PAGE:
The Art of Listening: It Can Fill Space, Keep Clients, and Help You Be More Competitive
Published by Sue Saldibar for Officing Today.
Alice in Wonderland author Lewis Carroll once said that the problem with communication is the “illusion that it has been achieved.” This is as true today as it was in the 1800s when he first made the now famous statement.
Active listening is an art that acts as the foundation for all communication. Perfecting the art of listening, then, makes the illusion of communication a tangible reality. And, for business centers, this tangible reality manifests itself in the form of more closed business, better customer service, more effective operations and improved profit margins.
“Most people don’t recognize how powerful listening can be. It is given short shrift as a communication tool,” says Craig Harrison, a Berkeley, Calif.-based motivational speaker who specializes in communication and customer service. “Listening is where you uncover unmet needs. Listening helps you understand all sorts of ways in which you can better serve customers. It’s only through listening that you really gauge what’s going on with your customers; what’s working and what’s not.”
Don’t “Pretend to Understand” if You Don’t
Much like any other skill, some business center operators will have a natural talent for listening and others must develop the ability. While talkers often have a more difficult time listening, experts say even “Chatty Cathys” can learn listening skills. Understanding the basics of good listening will serve as a building blocks for the success your business.
Harrison says it is hazardous to act like you understand the customer when you don’t. If the goal is to listen so that you can better serve the tenant (or prospective tenant), then pretending to understand works against that goal. To that end, experts say paraphrasing is a powerful tactic that helps listeners clearly understand the customer’s message.
Paraphrasing helps avoid costly mistakes, gives the tenant reassurance that you are listening and can slow down fast talkers. For example, when the customer recites his phone number or street address you can repeat it in small chunks. Or when the customer explains his rental needs you can summarize those needs before moving ahead to fill them.
Part of effective listening is asking the right questions. Instead of yes and no questions, then, experts suggest open-ended questions that prompt the customer to share more specific information. Taking that concept a step further, asking pointed questions will result in precise answers that will prevent confusion and save time. How many square feet do they really need? What customized services are they looking for?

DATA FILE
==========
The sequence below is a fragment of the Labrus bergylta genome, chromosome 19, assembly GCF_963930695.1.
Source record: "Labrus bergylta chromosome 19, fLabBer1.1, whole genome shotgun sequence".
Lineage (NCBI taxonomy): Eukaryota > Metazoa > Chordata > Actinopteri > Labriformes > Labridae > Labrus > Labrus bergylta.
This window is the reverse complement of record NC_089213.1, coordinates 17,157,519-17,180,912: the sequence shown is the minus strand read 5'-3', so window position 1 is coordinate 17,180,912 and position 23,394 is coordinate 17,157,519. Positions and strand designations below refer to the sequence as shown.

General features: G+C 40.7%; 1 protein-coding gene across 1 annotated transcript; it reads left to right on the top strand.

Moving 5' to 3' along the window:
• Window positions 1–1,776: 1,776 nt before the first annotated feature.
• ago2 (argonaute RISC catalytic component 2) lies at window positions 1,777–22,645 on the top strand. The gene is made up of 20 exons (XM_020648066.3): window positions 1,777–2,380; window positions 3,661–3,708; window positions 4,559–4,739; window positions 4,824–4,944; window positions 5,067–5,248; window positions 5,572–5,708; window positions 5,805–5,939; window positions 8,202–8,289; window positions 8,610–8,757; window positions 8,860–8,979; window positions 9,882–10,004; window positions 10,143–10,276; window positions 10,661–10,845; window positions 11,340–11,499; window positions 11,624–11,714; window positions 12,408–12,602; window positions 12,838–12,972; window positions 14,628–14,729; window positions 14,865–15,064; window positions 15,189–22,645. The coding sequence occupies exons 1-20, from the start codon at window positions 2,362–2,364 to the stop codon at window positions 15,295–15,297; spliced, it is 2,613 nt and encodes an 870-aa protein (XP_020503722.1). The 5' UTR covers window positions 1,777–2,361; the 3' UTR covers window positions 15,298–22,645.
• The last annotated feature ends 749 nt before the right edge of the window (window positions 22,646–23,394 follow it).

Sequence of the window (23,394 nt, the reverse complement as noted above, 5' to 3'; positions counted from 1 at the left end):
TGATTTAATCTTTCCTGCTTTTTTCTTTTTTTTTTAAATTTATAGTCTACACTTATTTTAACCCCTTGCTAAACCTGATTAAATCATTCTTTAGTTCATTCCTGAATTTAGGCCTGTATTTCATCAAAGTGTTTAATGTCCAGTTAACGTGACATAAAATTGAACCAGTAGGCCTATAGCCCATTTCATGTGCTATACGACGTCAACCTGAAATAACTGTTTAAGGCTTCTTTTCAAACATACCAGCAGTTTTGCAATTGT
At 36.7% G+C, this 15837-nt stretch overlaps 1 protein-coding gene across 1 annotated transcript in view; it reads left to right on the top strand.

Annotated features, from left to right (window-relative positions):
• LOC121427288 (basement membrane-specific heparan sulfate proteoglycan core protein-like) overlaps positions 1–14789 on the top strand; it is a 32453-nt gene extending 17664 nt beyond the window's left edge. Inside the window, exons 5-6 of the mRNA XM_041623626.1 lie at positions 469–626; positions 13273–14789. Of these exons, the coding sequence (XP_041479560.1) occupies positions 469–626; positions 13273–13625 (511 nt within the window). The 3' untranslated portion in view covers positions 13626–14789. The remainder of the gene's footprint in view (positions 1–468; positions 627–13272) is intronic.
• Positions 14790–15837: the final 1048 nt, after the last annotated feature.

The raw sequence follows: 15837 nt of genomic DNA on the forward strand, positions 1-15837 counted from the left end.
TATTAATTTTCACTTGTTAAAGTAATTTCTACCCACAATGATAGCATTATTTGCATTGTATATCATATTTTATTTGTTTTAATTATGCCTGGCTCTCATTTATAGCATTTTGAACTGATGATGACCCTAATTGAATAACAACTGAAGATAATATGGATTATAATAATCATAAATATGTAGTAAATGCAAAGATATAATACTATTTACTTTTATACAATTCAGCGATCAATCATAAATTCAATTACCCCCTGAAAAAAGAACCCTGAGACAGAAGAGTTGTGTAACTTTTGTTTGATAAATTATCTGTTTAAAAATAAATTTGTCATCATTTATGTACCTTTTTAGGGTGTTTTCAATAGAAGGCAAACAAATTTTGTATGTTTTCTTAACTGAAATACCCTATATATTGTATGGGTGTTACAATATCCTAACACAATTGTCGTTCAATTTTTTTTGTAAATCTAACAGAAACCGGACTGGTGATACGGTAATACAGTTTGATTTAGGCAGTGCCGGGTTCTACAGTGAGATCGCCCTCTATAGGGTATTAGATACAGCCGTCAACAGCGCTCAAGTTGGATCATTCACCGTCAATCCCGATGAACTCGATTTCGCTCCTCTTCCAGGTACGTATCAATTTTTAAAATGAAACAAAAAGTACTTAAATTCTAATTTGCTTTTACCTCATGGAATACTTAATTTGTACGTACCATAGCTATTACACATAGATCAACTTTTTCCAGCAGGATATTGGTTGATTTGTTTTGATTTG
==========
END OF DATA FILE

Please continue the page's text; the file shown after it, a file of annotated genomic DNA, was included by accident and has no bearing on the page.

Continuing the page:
When you practice active listening—expressing verbal and non-verbal cues—you give customers assurance that you understand what they are saying. Experts say a few verbal affirmations, like “uh-huh” and “I see,” go a long way in establishing trust in communication. Nodding the head in agreement is another verbal cue that instills this trust. By the same token, active feedback alerts customers when you don’t quite grasp what’s being said. Furrowing your brow, tilting your head slightly or interjecting with a request for more details are a good means to eliminating confusion.
Welcome… May I Listen?
Whether the customer calls you or visits the facility in person, listening during leasing process is critical since the customer is looking to as an alternative office expert who can provide valuable advice.
Many people are still renting alternative office space the first time and they need to what to expect, who pays for what, etc. Sometimes their thought processes and the way they are speaking isn’t necessarily going to give you all those answers. You have to pull the answers out of the caller and then listen carefully to the responses.
So how do you do that? To listen well you must first focus. That means you have to stop everything else and pay attention to the client. Everyone wants you to be taken seriously, Making eye contact is a must. Make notes so they don’t feel marginalized. When you take notes, you are listening with respect.
To be sure, if you are not listening to the tenants’ needs then the end result is unhappy tenants. On the other side of the coin, if you are not truly listening, then you may be shooting yourself in the foot by providing a discount for longer than you need to. Through the art of listening you’ve narrowed down the discount from six months to three months and saved the company quite a bit of money in the long-term.